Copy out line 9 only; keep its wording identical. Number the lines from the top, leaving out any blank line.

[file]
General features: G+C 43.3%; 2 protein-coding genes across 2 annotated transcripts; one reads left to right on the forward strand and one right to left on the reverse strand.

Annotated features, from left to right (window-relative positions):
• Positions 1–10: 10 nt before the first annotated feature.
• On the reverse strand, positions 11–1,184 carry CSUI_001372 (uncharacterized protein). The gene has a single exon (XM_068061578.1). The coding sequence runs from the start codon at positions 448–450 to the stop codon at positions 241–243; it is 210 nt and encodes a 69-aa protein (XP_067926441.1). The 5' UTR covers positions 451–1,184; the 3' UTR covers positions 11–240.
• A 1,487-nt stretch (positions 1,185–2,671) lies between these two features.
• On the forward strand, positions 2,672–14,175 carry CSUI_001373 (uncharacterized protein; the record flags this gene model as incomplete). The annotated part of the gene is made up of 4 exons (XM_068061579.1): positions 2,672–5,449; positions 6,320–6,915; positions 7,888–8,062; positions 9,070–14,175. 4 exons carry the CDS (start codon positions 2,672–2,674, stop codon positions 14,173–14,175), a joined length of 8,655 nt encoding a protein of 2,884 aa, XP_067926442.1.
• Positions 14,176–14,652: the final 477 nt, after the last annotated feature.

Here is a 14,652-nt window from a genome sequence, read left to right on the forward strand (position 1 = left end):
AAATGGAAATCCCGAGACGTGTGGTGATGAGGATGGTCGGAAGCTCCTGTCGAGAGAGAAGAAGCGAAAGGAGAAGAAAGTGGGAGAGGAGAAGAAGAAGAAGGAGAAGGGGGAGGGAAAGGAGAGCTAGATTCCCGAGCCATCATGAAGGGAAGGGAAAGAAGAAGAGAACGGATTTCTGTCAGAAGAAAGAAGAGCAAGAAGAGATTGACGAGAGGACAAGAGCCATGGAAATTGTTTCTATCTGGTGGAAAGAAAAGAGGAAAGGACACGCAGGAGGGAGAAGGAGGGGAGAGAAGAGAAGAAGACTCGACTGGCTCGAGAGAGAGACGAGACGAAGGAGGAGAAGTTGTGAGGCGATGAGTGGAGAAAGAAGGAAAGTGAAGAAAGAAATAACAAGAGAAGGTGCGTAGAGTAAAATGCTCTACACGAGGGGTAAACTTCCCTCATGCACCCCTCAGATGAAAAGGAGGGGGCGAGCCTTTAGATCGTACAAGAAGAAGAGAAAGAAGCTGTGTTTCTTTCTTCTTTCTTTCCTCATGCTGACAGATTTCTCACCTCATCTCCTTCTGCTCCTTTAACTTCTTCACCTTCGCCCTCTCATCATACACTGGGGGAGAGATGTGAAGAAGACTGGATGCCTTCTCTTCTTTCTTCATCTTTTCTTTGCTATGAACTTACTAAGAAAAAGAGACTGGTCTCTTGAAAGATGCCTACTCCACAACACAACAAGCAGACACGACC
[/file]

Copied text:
AAATGGAAATCCCGAGACGTGTGGTGATGAGGATGGTCGGAAGCTCCTGTCGAGAGAGAAGAAGCGAAAGGAGAAGAAAGTGGGAGAGGAGAAGAAGAAGAAGGAGAAGGGGGAGGGAAAGGAGAGCTAGATTCCCGAGCCATCATGAAGGGAAGGGAAAGAAGAAGAGAACGGATTTCTGTCAGAAGAAAGAAGAGCAAGAAGAGATTGACGAGAGGACAAGAGCCATGGAAATTGTTTCTATCTGGTGGAAAGAAAAGAGGAAAGGACACGCAGGAGGGAGAAGGAGGGGAGAGAAGAGAAGAAGACTCGACTGGCTCGAGAGAGAGACGAGACGAAGGAGGAGAAGTTGTGAGGCGATGAGTGGAGAAAGAAGGAAAGTGAAGAAAGAAATAACAAGAGAAGGTGCGTAGAGTAAAATGCTCTACACGAGGGGTAAACTTCCCTCATGCACCCCTCAGATGAAAAGGAGGGGGCGAGCCTTTAGATCGTACAAGAAGAAGAGAAAGAAGCTGTGTTTCTTTCTTCTTTCTTTCCTCATGCTGACAGATTTCTCACCTCATCTCCTTCTGCTCCTTTAACTTCTTCACCTTCGCCCTCTCATCATACACTGGGGGAGAGATGTGAAGAAGACTGGATGCCTTCTCTTCTTTCTTCATCTTTTCTTTGCTATGAACTTACTAAGAAAAAGAGACTGGTCTCTTGAAAGATGCCTACTCCACAACACAACAAGCAGACACGACC